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Supreme Court Set to Hand Trump Huge Ballot Access Victory


In a huge victory for former President Donald Trump, the Supreme Court appears ready to strike down efforts to remove him from primary ballots due to claims he engaged in insurrection on January 6th. The justices are expected to issue their decision as soon as Monday, just one day before Super Tuesday contests in multiple states.

Signs point to the Supreme Court siding with Trump in the closely-watched case out of Colorado, which sought to invoke the 14th Amendment to ban him from the state’s primary ballot. During oral arguments last month, the justices expressed skepticism about whether states have the authority to unilaterally bar presidential candidates over disputed qualifications. Their impending ruling will likely limit that power, clearing the way for Trump to compete freely in GOP primaries across the country.

This is a massive victory for Trump against Democrats’ concerted legal moves to constrain his 2024 comeback bid. The Supreme Court decision should definitively halt liberal efforts to weaponize the January 6th riots against Trump’s political future. With his path to the Republican nomination now assured, Trump appears poised to continue dominating the GOP field while Democrats grapple with the consequences of their failed anti-Trump maneuvers. Far from spelling the end of Trump’s White House hopes, the Supreme Court ruling cements his frontrunner status heading into the crucial primary season.

Bolstered by the Supreme Court ruling safeguarding his spot on primary ballots, Trump wasted no time returning to the campaign trail to shore up support. On Saturday, three days before the critical Super Tuesday contests, the former president held a raucous rally in Richmond, Virginia aimed at consolidating voters ahead of the state’s Republican primary on Tuesday.

Trump told the energetic Richmond crowd they will “win big” in Tuesday’s pivotal multi-state contests, predicting Super Tuesday will cement his status as Republican nominee.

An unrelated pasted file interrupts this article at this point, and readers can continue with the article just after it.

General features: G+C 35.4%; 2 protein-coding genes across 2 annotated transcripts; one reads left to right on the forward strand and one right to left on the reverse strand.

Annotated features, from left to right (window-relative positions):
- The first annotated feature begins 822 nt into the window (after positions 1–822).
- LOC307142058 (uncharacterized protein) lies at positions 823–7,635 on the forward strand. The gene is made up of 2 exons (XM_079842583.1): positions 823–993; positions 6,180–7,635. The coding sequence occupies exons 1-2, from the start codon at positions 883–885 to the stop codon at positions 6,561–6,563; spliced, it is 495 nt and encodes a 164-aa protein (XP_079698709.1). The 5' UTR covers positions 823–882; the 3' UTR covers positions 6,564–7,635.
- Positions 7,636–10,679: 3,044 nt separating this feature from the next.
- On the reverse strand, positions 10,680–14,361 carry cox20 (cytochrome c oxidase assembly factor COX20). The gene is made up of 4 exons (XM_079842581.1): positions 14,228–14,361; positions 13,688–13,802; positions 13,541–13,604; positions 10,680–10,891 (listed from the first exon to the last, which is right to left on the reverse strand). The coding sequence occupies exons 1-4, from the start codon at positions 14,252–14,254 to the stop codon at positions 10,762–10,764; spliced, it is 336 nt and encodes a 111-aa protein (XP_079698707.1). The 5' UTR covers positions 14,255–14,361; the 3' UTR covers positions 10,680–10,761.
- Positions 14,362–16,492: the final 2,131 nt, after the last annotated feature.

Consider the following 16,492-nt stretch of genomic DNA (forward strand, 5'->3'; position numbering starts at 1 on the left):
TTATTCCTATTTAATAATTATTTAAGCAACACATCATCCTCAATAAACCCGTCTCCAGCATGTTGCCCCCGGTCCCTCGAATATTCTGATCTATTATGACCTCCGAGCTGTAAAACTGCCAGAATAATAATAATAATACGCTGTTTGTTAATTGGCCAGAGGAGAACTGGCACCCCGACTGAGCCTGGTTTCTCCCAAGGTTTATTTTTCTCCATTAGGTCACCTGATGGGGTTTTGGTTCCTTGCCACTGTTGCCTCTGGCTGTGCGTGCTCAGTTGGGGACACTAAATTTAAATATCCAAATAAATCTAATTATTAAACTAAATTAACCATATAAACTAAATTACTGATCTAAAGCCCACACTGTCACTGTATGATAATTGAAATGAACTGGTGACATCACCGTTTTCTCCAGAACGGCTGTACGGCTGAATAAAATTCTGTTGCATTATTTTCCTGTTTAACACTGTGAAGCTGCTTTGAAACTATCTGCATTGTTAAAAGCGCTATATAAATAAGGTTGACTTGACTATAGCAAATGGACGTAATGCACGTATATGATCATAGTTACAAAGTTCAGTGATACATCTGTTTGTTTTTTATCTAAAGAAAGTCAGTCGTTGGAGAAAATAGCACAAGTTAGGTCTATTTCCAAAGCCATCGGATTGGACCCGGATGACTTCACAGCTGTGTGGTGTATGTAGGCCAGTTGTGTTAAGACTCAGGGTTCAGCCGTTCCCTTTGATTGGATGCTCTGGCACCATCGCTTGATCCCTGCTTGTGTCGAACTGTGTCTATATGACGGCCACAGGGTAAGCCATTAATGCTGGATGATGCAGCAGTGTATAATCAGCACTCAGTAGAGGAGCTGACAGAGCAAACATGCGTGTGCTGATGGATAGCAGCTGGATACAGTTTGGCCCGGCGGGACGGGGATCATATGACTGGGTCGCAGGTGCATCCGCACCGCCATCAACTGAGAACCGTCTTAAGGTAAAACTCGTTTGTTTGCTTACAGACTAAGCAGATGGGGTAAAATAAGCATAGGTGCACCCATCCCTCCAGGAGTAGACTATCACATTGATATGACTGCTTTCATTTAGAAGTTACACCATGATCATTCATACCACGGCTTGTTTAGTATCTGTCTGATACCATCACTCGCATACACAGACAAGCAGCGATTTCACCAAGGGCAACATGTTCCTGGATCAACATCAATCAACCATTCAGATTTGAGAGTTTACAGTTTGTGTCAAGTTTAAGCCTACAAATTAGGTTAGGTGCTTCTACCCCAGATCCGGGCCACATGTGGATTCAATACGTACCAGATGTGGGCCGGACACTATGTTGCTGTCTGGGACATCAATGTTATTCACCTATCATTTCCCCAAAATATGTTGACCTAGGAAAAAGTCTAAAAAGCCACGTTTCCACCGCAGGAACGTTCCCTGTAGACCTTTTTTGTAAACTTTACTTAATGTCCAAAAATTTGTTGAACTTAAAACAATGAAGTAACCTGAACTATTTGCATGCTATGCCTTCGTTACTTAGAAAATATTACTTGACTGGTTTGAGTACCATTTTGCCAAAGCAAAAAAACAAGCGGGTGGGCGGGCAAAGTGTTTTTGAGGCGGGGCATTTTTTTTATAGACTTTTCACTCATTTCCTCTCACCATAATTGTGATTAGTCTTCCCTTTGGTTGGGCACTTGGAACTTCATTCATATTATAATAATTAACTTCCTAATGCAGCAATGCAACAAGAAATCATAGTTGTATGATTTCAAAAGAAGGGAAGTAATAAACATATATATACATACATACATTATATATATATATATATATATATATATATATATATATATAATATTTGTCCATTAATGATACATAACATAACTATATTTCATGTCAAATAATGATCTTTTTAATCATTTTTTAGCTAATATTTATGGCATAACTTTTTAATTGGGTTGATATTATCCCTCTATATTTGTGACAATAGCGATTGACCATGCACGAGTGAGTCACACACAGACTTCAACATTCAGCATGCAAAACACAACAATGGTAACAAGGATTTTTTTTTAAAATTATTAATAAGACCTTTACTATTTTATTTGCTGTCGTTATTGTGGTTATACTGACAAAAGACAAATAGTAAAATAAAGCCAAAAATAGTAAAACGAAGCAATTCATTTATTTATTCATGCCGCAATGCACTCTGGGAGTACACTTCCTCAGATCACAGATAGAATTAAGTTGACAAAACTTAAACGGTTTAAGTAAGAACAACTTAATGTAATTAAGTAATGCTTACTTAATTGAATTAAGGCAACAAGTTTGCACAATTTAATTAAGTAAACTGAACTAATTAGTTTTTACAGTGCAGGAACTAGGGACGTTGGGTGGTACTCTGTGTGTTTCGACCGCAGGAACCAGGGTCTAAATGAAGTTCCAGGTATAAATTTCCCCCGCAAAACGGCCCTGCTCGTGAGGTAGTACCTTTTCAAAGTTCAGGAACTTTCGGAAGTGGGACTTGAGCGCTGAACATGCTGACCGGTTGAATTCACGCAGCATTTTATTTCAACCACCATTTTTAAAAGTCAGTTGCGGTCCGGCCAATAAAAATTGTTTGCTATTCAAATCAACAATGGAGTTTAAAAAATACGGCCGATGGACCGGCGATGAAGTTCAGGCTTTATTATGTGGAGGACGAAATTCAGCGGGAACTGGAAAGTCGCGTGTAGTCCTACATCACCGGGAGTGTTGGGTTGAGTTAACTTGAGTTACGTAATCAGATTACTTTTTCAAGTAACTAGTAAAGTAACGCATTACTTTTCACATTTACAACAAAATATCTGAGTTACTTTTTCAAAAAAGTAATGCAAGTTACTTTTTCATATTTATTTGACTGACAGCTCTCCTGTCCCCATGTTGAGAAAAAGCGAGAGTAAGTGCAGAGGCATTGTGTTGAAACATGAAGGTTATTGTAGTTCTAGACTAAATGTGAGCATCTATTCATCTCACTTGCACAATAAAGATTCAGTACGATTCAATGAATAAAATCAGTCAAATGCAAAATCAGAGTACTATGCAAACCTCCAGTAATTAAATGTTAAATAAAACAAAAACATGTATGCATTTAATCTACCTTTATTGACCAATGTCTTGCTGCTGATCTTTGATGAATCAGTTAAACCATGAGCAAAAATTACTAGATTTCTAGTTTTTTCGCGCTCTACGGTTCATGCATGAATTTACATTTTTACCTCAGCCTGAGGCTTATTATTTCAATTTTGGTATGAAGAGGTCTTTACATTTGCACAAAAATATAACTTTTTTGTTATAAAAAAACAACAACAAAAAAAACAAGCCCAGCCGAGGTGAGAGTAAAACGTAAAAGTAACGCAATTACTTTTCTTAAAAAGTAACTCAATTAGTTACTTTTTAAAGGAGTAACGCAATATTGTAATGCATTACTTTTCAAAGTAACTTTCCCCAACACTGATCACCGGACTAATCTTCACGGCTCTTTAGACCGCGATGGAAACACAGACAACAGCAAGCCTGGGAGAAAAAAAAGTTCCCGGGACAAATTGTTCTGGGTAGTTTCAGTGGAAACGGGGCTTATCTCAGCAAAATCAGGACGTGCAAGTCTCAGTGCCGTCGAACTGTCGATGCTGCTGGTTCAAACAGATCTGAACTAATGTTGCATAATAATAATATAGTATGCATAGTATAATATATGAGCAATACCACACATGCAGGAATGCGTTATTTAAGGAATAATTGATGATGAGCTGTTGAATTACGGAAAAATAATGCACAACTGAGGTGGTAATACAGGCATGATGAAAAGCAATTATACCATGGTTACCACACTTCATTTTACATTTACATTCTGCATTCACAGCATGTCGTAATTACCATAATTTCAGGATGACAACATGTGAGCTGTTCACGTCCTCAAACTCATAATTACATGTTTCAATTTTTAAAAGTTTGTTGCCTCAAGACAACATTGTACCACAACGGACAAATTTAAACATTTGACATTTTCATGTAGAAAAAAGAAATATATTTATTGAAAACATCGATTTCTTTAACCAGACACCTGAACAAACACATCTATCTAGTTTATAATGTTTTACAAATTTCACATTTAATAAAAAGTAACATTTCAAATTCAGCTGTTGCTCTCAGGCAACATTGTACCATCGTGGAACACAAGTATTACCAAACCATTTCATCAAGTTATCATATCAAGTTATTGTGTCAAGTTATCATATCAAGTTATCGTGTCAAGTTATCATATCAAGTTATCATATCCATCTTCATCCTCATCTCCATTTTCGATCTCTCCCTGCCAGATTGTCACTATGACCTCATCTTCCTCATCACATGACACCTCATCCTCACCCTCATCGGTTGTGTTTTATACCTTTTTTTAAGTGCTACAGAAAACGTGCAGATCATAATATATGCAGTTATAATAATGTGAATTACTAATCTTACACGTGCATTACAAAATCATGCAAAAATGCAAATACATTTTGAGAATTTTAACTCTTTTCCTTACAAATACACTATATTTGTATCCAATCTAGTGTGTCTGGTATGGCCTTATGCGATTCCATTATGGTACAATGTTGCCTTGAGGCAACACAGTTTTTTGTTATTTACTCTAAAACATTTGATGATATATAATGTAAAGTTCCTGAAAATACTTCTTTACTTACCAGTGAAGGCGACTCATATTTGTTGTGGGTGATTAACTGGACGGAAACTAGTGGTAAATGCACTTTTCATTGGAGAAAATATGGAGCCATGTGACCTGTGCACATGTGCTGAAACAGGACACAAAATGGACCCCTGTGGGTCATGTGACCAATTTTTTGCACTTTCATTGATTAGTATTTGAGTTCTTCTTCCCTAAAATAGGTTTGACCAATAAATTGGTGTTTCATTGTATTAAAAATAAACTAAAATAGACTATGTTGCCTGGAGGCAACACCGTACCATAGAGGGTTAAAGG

Trump’s upbeat Super Tuesday predictions come as he awaits the Supreme Court’s highly consequential decision on his ballot eligibility. 

The case arose after the Colorado Secretary of State prevented Trump’s name from appearing on their state’s primary ballot, citing his role in the January 6th attack on the Capitol as meeting the definition of insurrection. 

Trump appealed the decision to the Colorado Supreme Court, which affirmed the Secretary of State’s ruling in a decision citing Trump’s efforts to overturn the 2020 election results as evidence of insurrection.

Trump then appealed to the U.S. Supreme Court, which heard oral arguments in the case earlier this month. The justices appeared skeptical of Colorado’s claims, questioning whether a single state has the authority to bar a candidate for federal office and whether Trump’s speech ahead of the Capitol riot clearly amounted to inciting insurrection. Their impending decision is expected to provide important clarity around interpreting the 14th Amendment and could have profound implications for Trump’s 2024 candidacy.

Beyond Colorado, election officials in other states have grappled with whether to invoke the 14th Amendment against Trump. In New Mexico, the state Supreme Court rejected an effort to remove Trump from the primary ballot. But in Maine, a judge allowed a challenge to proceed based on the insurrection claims.

The issue also arose in Arizona, where the Secretary of State concluded there was insufficient evidence to find Trump engaged in rebellion. In Michigan, a voting rights group filed a lawsuit seeking to exclude Trump from the ballot based on the 14th Amendment, a case dismissed by a judge who said it should be left to voters to decide.

In Illinois, a judge recently ordered election officials to remove Trump or suppress votes for him in their upcoming primary, also citing the insurrection clause.The Illinois Republican Party denounced the ruling, arguing that voters rather than the courts should decide which candidates appear on the ballot. Trump’s spokesperson also promised a swift appeal, calling the ruling unconstitutional.